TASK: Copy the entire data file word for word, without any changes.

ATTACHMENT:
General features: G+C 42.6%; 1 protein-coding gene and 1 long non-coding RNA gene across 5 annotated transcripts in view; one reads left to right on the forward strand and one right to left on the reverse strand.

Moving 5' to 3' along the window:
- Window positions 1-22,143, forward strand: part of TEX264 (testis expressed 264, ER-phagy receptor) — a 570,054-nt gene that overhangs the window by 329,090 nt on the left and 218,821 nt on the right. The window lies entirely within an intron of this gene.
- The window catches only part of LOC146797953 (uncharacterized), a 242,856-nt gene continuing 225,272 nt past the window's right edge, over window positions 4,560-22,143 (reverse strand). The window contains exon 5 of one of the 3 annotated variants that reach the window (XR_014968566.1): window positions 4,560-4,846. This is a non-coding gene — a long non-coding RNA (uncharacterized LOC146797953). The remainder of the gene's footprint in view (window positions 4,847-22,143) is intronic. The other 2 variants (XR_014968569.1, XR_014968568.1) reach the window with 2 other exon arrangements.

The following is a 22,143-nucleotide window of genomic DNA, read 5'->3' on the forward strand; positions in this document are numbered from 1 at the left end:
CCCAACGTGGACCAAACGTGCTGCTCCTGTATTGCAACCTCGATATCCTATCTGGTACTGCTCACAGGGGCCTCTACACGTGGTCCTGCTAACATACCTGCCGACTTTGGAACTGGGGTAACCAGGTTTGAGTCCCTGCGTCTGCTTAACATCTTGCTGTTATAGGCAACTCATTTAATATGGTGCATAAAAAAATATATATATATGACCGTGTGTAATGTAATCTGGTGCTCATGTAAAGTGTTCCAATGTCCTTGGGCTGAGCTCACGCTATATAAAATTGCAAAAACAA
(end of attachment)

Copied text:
General features: G+C 42.6%; 1 protein-coding gene and 1 long non-coding RNA gene across 5 annotated transcripts in view; one reads left to right on the forward strand and one right to left on the reverse strand.

Moving 5' to 3' along the window:
- Window positions 1-22,143, forward strand: part of TEX264 (testis expressed 264, ER-phagy receptor) — a 570,054-nt gene that overhangs the window by 329,090 nt on the left and 218,821 nt on the right. The window lies entirely within an intron of this gene.
- The window catches only part of LOC146797953 (uncharacterized), a 242,856-nt gene continuing 225,272 nt past the window's right edge, over window positions 4,560-22,143 (reverse strand). The window contains exon 5 of one of the 3 annotated variants that reach the window (XR_014968566.1): window positions 4,560-4,846. This is a non-coding gene — a long non-coding RNA (uncharacterized LOC146797953). The remainder of the gene's footprint in view (window positions 4,847-22,143) is intronic. The other 2 variants (XR_014968569.1, XR_014968568.1) reach the window with 2 other exon arrangements.

The following is a 22,143-nucleotide window of genomic DNA, read 5'->3' on the forward strand; positions in this document are numbered from 1 at the left end:
CCCAACGTGGACCAAACGTGCTGCTCCTGTATTGCAACCTCGATATCCTATCTGGTACTGCTCACAGGGGCCTCTACACGTGGTCCTGCTAACATACCTGCCGACTTTGGAACTGGGGTAACCAGGTTTGAGTCCCTGCGTCTGCTTAACATCTTGCTGTTATAGGCAACTCATTTAATATGGTGCATAAAAAAATATATATATATGACCGTGTGTAATGTAATCTGGTGCTCATGTAAAGTGTTCCAATGTCCTTGGGCTGAGCTCACGCTATATAAAATTGCAAAAACAA